http://forums.sailin...47572&p=4177476

 

 

 

_MG_9366%20VX%20One%20Tachyon-L.jpg

 

 



#24 Vela Sailing Supply

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Posted 09 August 2014 - 04:38 PM

As stated before, we really like both boats and I personally have sailed the Viper since the Aluminum rig and standard vang era and have also race on J/70's, yet we can go over and over on each subject and it is a matter of testing and making your own conclusions about each boat.

Here is a little of family sailing at 2014 Bacardi Cup, last day. Sustained 26 knots, gusting to 31:


 



#25 port tack

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Posted 09 August 2014 - 04:51 PM

Threads like this are kind of funny, since you really can't go wrong.  Comes down to personnel preference.  I would go with what ever fleet Jonesy was sailing in because lets all be real for a second.  Yes the boat has to be fun to sail but without Keg stands on the Lawn of Houston Yacht Club does it really matter?  :)   



#26 ultraracer613um

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Posted 10 August 2014 - 01:06 AM

Second the keg stand comment. If the j70 fleet knew how to party like the viper and Vx fleets I'd be tempted. Besides vodka does NOT go with Metamucil .

Sorry eye just a joke. Actually looking at a small partnership on a 70.


Threads like this are kind of funny, since you really can't go wrong.  Comes down to personnel preference.  I would go with what ever fleet Jonesy was sailing in because lets all be real for a second.  Yes the boat has to be fun to sail but without Keg stands on the Lawn of Houston Yacht Club does it really matter?  :)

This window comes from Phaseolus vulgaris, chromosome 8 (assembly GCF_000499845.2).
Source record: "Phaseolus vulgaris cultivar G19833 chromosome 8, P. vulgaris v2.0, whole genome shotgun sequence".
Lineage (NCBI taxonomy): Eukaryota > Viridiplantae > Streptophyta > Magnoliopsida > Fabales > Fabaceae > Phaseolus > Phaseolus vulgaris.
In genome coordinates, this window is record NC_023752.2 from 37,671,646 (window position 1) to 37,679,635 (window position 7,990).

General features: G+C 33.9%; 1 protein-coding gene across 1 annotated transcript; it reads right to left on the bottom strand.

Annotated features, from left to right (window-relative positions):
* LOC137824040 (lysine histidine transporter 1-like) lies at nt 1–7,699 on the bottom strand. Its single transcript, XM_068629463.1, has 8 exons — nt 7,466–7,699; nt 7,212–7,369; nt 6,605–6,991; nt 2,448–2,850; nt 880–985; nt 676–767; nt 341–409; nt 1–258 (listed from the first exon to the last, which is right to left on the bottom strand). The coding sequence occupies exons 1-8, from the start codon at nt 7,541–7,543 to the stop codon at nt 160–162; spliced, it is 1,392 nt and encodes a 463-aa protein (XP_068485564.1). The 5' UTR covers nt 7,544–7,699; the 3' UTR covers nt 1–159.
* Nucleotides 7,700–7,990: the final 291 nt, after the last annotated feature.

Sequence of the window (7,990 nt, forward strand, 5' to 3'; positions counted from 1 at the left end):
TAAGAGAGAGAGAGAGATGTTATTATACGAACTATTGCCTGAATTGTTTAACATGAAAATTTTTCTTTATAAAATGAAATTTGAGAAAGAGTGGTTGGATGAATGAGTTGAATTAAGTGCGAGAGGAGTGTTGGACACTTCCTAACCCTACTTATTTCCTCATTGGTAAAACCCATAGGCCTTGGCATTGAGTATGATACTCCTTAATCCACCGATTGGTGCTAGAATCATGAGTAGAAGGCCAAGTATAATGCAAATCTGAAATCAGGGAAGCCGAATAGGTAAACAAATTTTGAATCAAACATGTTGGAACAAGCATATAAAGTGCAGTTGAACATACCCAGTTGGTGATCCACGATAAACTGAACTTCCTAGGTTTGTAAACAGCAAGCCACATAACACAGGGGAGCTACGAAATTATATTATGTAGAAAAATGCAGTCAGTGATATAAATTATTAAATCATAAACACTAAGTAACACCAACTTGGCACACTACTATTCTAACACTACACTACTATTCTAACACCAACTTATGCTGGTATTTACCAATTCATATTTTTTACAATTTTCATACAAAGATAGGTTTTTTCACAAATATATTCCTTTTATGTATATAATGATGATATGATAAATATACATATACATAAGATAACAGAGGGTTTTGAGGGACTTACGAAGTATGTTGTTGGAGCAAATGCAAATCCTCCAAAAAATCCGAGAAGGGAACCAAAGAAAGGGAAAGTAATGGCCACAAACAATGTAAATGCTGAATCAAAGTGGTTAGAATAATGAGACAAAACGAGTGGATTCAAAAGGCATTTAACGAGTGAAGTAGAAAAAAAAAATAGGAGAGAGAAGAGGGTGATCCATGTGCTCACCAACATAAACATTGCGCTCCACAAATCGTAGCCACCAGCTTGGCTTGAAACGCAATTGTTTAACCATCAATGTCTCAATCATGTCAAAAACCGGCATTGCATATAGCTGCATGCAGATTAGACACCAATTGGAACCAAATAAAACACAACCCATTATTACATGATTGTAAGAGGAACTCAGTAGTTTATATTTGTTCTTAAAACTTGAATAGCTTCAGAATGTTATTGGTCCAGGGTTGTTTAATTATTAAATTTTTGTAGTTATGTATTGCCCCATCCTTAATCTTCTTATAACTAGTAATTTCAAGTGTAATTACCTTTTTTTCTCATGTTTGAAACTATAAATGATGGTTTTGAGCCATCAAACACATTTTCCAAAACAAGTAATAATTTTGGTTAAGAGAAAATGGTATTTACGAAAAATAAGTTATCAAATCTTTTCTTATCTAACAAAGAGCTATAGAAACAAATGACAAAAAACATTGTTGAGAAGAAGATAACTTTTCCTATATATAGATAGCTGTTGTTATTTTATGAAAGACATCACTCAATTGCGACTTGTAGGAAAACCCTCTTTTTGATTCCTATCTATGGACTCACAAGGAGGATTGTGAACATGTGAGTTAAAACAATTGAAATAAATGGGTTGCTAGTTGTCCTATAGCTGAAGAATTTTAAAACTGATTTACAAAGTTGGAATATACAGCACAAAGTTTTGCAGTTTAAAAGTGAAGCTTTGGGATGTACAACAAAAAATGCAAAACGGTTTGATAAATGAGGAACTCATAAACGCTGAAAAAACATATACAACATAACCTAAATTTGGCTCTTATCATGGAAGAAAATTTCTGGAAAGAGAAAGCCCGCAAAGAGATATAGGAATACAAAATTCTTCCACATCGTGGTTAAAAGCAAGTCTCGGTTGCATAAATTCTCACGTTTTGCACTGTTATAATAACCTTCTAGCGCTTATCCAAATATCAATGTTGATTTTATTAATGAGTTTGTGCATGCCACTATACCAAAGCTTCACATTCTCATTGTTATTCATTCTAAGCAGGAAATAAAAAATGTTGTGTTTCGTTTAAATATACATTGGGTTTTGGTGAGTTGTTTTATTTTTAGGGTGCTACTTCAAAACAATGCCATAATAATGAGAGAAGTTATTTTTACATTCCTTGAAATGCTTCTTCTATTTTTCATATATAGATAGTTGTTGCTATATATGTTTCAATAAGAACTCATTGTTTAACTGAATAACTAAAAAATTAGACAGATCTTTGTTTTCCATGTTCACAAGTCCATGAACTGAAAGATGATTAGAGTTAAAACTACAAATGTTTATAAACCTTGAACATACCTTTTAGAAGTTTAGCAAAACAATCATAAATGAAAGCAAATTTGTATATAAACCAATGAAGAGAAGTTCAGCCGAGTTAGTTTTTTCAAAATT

#27 EYESAILOR

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Posted 10 August 2014 - 12:31 PM

Ultra,

 

Eye'll trade you a quarter share in meye J70 for a half share in your Viper! :)

 

Don't bother with the regatta keg as a J70 owner.....in my experience by the time you have packed up the J70 after racing,  the Vipers will have finished drinking all their beer and yours as well. Thank God I don't like beer and bring my own vodka.

 

The ideal combination for me if I had unlimited time and budget would be a J70 for our local PHRF and occasional local one design + a Viper for travel regattas.........Oh wait, did I say unlimited budget?  Throw in a McConaghy 38 as well!  



#28 ultraracer613um

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Posted 10 August 2014 - 02:01 PM

Eye- I would take that trade!

The 70 can't be ignored if you want to do some real top level sailing. Next year they are going to have to figure out how to fit more boats in the na's. Amazing.







Ultra,
 
Eye'll trade you a quarter share in meye J70 for a half share in your Viper! :)
 
Don't bother with the regatta keg as a J70 owner.....in my experience by the time you have packed up the J70 after racing,  the Vipers will have finished drinking all their beer and yours as well. Thank God I don't like beer and bring my own vodka.
 
The ideal combination for me if I had unlimited time and budget would be a J70 for our local PHRF and occasional local one design + a Viper for travel regattas.........Oh wait, did I say unlimited budget?  Throw in a McConaghy 38 as well!  



#29 ultraracer613um

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Posted 10 August 2014 - 02:56 PM